JS: When I began interviewing young adults, I expected to hear them talk about their struggles to find jobs, and maintain relationships, and pay for college. But they were much more focused on describing their emotional hardships. Sometimes they would talk for an hour about their struggles to recover from a painful past, whether an addiction or family turmoil and trauma or a mental illness. They told their stories of growing up as journeys of self-healing, of creating a transformed adult self out of the pain of the past. As a sociologist, I wondered: why are young adults focused on the past instead of the present? What does this focus on overcoming a painful past accomplish for them? This is where the “mood economy” matters.
Young people are remaking dignity and meaning out of emotional self-management and willful psychic transformation.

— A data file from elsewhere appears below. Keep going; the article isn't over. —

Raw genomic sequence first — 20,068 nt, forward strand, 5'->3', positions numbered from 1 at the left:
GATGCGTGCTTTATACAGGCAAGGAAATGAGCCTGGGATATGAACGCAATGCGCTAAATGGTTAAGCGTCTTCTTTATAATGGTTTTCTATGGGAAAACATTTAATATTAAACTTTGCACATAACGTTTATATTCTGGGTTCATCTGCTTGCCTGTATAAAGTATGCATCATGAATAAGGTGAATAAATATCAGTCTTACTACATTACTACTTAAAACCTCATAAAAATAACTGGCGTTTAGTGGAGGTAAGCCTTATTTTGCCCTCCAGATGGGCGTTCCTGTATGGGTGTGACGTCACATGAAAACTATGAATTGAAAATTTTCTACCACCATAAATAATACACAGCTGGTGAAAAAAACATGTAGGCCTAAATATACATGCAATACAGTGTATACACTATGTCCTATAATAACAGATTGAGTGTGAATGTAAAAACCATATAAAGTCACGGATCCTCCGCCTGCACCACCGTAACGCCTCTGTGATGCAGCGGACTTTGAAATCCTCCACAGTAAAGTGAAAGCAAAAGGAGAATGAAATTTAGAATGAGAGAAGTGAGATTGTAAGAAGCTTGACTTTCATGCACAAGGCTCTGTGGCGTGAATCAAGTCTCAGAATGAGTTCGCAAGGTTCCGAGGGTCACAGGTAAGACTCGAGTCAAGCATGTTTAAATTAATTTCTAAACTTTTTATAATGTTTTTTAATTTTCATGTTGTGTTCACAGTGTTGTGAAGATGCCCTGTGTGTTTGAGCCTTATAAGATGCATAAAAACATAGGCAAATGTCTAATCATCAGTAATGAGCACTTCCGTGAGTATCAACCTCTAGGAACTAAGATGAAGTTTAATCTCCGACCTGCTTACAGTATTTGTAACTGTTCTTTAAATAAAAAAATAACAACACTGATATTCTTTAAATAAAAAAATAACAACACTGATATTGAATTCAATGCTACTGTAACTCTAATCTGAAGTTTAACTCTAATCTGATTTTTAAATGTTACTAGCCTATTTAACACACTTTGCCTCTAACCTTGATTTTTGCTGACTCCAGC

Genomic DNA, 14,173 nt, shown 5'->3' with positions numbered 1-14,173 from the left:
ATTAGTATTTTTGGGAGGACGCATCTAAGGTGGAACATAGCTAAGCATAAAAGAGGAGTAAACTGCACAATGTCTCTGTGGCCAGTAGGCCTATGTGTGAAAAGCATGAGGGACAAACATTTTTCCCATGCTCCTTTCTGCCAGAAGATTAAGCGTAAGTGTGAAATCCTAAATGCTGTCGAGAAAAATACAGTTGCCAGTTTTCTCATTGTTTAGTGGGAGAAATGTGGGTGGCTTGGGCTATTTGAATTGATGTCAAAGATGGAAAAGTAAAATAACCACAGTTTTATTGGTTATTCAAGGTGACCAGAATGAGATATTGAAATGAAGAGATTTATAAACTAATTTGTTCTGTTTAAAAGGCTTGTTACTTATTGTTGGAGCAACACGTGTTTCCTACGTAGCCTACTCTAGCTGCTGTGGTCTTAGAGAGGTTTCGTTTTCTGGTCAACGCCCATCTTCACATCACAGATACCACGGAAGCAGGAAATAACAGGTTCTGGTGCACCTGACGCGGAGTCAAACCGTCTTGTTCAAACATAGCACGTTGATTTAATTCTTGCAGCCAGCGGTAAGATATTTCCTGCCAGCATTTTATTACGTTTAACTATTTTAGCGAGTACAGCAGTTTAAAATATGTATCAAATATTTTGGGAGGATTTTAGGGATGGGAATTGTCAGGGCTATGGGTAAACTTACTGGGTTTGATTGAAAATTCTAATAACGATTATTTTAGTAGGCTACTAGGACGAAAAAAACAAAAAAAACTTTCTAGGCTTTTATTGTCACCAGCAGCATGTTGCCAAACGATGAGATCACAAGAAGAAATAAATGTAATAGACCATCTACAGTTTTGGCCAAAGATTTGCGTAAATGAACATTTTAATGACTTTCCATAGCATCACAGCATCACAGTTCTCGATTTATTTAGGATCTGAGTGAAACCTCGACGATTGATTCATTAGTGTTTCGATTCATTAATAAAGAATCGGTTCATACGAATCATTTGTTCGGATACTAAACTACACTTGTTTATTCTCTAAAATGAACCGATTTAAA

As the sources of dignity and meaning of adulthood of their parents’ and grandparents’ generations—the daily work of the shop floor, masculinity and femininity, the making of a home and family—slip through their fingers, the young men and woman I spoke with are remaking dignity and meaning out of emotional self-management and willful psychic transformation. Instead of grounding their identities and sense of self-worth in more traditional sources, they must take it upon themselves to bring happiness and meaning into their lives. We see this mood economy everywhere: just think of bestselling self-help books titles like The Purpose Driven Life: What On Earth Am I Here For? or Who Moved My Cheese?: An Amazing Way to Deal with Change in Your Work and in Your Life. We live in a world where our jobs and relationships are tenuous, and if we want stability and order, we have to make it ourselves. Both economically and emotionally, we have only ourselves to rely on.